Over the last few months, increased risk-taking by investors has led to ballooning prices for loss-making businesses, IPOs in unprofitable firms, and speculative ‘assets’ like cryptocurrency. This is usually a signal that the market is too hot, and is due for a correction. Is the market at risk of an imminent collapse?
There’s no doubt pockets of exuberance exist. The recent activity in GameStop, the gold rush in electric vehicle and battery makers, and the surge in bitcoin more recently point to some seriously illogical, if not stupid, behaviour. Even in Australia convincing evidence of euphoria exists. The “buy now, pay later” sector here trades on a combined market capitalisation of $40 billion despite the requirement for dilutive future capital raisings to fund book growth and despite generating an annual loss of $82 million.
US-based billionaire futures trader Paul Tudor Jones, recently observed more US companies are currently priced at greater than 100 times earnings than ever before and the number exceeds, by half, those that traded at more than 100 times earnings during the dotcom bubble.
Bubbles deflating in isolation
Despite the clear evidence of bubbles in certain pockets of the market, however, I believe they can inflate and deflate in isolation. Indeed, we have already seen this occur. Last year, Hertz, Kodak and Nikola all rose between 600 and 1600 per cent in just a few months before crashing between 80 to 90 per cent. The bubbles inflated and burst and yet the broader market was uninterrupted. Similarly, the current bitcoin mania can crash without dragging the equity market down. It’s done it before. It crashed – falling from nearly US$20,000 in 2018 to $4000 in 2019 – without any impact on the stock market.
Provided the entire market is not in a bubble, and the bubbling assets themselves are not held on the balance sheet of systemically important financial institutions, these bubbles can burst without wiping out the financial system or the returns for sensible investors who refrain from gambling.
What does a high PE ratio mean?
Speaking of the broader market, Robert Shiller’s CAPE (Cyclically Adjusted Price Earnings) ratio for the S&P500 currently sits at its second-highest level in 150 years. The only time the ratio has been higher was during the tech bubble in 1999. Some commentators note that the elevated PE ratio is not only a sign of overvaluation but a warning of an imminent crash. Robert Shiller himself, however, has noted the ratio is an unreliable tool for the prediction of crashes and prefers it to be used to estimate the average annual return for the forthcoming decade – something it is more reliable at predicting. Its lofty status suggests the next 10 years’ average annual return for the S&P500 might be in the low single digits.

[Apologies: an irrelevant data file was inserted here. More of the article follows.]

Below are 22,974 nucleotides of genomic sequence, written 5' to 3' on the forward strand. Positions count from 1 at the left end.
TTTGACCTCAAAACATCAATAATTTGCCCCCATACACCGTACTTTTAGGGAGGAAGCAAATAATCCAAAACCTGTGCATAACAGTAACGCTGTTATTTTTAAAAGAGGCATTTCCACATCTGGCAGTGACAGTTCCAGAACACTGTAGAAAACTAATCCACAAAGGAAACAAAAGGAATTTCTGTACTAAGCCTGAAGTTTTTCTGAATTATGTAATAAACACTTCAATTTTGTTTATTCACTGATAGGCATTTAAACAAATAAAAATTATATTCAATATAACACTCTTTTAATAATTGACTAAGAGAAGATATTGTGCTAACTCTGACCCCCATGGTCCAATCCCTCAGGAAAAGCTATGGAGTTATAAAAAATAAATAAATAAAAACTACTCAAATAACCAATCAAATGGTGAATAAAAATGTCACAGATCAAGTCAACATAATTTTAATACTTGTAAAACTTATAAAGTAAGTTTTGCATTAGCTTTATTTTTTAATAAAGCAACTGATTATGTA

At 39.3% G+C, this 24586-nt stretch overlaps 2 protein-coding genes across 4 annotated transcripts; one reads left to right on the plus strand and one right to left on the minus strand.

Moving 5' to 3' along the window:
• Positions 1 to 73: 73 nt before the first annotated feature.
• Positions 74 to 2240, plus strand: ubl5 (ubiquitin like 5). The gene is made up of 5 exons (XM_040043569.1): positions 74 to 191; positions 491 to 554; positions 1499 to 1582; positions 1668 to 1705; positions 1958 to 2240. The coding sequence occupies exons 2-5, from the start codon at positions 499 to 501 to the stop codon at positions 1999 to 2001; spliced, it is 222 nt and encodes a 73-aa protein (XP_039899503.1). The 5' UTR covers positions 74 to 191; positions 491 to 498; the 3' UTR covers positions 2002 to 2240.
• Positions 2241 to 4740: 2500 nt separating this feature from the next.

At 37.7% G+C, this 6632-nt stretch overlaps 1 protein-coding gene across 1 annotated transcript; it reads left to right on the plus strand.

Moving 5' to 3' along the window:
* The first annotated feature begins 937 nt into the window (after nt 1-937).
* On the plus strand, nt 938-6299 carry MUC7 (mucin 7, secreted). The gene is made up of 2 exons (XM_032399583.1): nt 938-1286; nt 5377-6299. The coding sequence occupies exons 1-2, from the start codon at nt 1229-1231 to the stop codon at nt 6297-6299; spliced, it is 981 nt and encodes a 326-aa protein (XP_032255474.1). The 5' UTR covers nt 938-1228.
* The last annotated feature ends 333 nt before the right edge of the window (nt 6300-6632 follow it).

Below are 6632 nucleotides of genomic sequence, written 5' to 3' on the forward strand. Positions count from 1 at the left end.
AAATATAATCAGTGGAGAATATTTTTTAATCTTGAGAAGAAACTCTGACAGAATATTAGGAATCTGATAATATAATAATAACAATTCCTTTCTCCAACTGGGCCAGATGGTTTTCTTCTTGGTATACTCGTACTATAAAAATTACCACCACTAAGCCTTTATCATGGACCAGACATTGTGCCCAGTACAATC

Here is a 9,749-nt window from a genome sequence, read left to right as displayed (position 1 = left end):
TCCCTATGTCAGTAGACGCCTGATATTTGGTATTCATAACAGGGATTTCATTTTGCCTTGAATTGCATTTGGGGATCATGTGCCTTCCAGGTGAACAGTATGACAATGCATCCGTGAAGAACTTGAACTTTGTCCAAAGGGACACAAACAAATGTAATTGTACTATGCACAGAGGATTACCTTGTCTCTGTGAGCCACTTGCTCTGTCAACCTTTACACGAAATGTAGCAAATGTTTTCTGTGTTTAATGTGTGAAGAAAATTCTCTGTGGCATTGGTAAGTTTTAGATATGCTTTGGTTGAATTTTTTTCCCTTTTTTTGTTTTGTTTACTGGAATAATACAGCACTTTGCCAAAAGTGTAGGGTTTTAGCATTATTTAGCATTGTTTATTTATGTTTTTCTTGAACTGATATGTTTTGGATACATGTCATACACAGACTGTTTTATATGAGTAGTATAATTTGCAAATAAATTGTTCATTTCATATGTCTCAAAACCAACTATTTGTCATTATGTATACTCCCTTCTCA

Of course, whether the market is overvalued or not depends on which measure you use. On standard PE metrics, the S&P 500 is trading at about 22 times predicted earnings for 2021, higher than the long-term average of about 16, but lower than the 30 it reached before the dotcom bubble turned into DotBomb.
25 per cent of the S&P500 is weighted to just six names
And before concluding the market is at risk of an imminent collapse, one must appreciate the fundamentals supporting the constituent companies, remembering 25 per cent of the S&P500 is weighted to just six names — Facebook, Apple, Amazon, Microsoft, Google and Tesla – known as the FAAMGT stocks. The FAAMGTs are collectively worth more than $US8.1 trillion ($10.7 trillion), and account for almost one quarter of the $US33.3 trillion S&P 500.
For decades Warren Buffett espoused the importance of owning companies able to sustainably generate high rates of return on equity, noting that such performance could only be driven by the presence of a sustainable competitive advantage. Anyone who understands competitive advantages knows the most valuable is the ability to raise prices without a detrimental impact on unit sales volume. With the arguable exception of Tesla, in these monopoly companies inheres the most valuable of all competitive advantages.
Our own analysis reveals these companies to be incredible wealth creation machines. In almost every case their returns on equity are higher today than when they were smaller enterprises. The bigger they get the more profitable they become. Today’s internet giants enjoy the benefit of infrastructure, such as computing power and storage, mobility networks and data speeds, that was inadequate back in 1999 when the first internet boom crashed. And there’s a long runway for growth ahead.
Growth companies have simply seen more economic value accrue to them relative to more traditional companies with lower valuations, and unless antitrust legislation stops them, more value will accrue to their owners.
So, while the market does seem overvalued overall, there is merit in the idea that the companies driving the market higher have powerful economic moats and are themselves individually inexpensive — excepting again perhaps Tesla!
Finally, as we discussed here, based on current bond rates (which of course could change – keep an eye out for a steepening yield curve) the Australian market appears to be fairly valued rather than expensive.
The market might be expensive but it is being driven by a serious weighting to companies with highly desirable and prized characteristics. Pockets of irrational exuberance do exist and they’re easy to find but they can inflate and deflate without upsetting the rest of the market. And finally unless bond rates start to ratchet up, the market appears to be about fair value.